Geminid Meteor Shower Lights up the Sky

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Geminid Meteor Shower Lights up the Sky

Jessie Liu

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The Geminid meteor shower, which occurs annually around December, impressed skywatchers this year with another spectacular display. The meteor shower originates from an asteroid located near Earth, the 3200 Phaethon. Scientists believe that this asteroid collided with another object many years ago, generating a stream of particles that is constantly pulled toward Earth: the meteors comprising the Geminid meteor shower.

According to NASA, the Geminid meteor shower is among “the best and most reliable of the annual meteor showers,” with its particularly bright and frequent meteors. This year, the meteor shower also entertained a special guest: the so-called ‘Christmas comet,’ Comet 46P/Wirtanen.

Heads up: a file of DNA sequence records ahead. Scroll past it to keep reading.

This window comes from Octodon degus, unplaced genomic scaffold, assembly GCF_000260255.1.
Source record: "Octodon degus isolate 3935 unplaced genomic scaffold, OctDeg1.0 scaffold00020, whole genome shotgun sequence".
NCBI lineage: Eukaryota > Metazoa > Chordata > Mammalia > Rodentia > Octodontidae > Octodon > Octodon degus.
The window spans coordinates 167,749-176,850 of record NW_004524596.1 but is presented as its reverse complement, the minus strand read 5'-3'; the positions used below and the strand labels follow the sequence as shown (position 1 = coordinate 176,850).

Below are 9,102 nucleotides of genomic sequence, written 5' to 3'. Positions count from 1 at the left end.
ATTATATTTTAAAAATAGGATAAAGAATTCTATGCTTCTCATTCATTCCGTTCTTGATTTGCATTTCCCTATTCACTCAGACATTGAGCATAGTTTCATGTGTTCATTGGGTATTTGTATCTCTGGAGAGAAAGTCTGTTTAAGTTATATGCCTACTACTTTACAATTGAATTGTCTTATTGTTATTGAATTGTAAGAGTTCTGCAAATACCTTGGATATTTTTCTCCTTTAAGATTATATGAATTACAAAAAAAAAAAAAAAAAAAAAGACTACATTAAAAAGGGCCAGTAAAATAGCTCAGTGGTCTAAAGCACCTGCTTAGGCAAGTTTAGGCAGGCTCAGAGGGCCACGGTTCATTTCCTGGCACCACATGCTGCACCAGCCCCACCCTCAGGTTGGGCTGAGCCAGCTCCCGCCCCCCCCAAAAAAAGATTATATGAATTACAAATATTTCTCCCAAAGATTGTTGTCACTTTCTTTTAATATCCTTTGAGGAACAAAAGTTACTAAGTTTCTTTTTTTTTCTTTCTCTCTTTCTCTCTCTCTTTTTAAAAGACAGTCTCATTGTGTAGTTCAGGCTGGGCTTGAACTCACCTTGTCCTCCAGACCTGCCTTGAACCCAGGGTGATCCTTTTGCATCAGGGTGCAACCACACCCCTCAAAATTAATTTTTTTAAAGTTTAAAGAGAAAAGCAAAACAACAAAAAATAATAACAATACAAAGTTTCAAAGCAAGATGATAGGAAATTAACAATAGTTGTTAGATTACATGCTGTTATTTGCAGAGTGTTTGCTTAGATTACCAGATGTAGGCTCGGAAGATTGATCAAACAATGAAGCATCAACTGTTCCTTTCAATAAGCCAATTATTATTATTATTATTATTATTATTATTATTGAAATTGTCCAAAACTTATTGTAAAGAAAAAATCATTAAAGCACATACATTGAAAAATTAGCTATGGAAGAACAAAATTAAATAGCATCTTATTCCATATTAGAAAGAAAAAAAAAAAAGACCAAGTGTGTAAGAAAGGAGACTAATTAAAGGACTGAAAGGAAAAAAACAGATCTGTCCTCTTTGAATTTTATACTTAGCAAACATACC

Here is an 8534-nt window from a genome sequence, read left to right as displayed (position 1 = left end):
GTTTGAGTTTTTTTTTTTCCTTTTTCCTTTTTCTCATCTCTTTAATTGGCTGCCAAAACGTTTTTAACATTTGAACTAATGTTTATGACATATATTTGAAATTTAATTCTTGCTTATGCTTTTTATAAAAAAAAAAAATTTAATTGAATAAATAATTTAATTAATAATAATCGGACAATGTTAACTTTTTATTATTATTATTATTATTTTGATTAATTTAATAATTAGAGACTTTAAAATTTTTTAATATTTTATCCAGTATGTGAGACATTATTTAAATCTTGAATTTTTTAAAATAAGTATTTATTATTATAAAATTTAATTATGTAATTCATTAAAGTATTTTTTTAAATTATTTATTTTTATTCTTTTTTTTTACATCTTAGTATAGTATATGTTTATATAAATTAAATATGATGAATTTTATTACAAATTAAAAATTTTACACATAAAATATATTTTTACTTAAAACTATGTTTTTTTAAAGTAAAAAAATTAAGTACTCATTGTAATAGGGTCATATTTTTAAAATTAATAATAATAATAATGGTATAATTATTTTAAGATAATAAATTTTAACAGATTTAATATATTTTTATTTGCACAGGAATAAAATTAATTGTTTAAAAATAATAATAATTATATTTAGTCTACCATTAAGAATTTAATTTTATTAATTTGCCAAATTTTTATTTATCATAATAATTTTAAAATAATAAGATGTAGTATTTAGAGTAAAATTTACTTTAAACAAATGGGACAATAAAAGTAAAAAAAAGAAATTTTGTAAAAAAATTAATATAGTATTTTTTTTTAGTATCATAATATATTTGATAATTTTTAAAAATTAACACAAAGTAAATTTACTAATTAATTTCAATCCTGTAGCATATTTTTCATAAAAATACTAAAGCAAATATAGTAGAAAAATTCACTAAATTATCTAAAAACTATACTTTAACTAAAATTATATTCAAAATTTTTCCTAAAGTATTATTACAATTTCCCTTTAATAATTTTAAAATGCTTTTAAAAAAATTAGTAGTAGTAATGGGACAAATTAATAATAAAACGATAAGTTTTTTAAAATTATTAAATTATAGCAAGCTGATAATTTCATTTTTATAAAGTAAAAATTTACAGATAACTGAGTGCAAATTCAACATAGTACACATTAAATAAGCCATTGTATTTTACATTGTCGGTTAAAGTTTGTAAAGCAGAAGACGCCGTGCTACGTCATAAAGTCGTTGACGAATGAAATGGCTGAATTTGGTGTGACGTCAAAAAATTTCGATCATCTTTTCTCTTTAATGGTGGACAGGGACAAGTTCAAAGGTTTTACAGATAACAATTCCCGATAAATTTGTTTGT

And no, meteor showers are not dangerous. Meteors are small harmless fragments of larger objects, their size ranging from that of dust particles to boulders. Additionally, upon entering Earth’s atmosphere, the rapidly-moving meteors produce large amounts of heat from air resistance and thus burn up in Earth’s atmosphere before striking the surface.

In short, meteor showers are a glorious showing of nature’s many wonders. Luckily for those who missed this year’s Geminid meteor shower, many more will soon follow.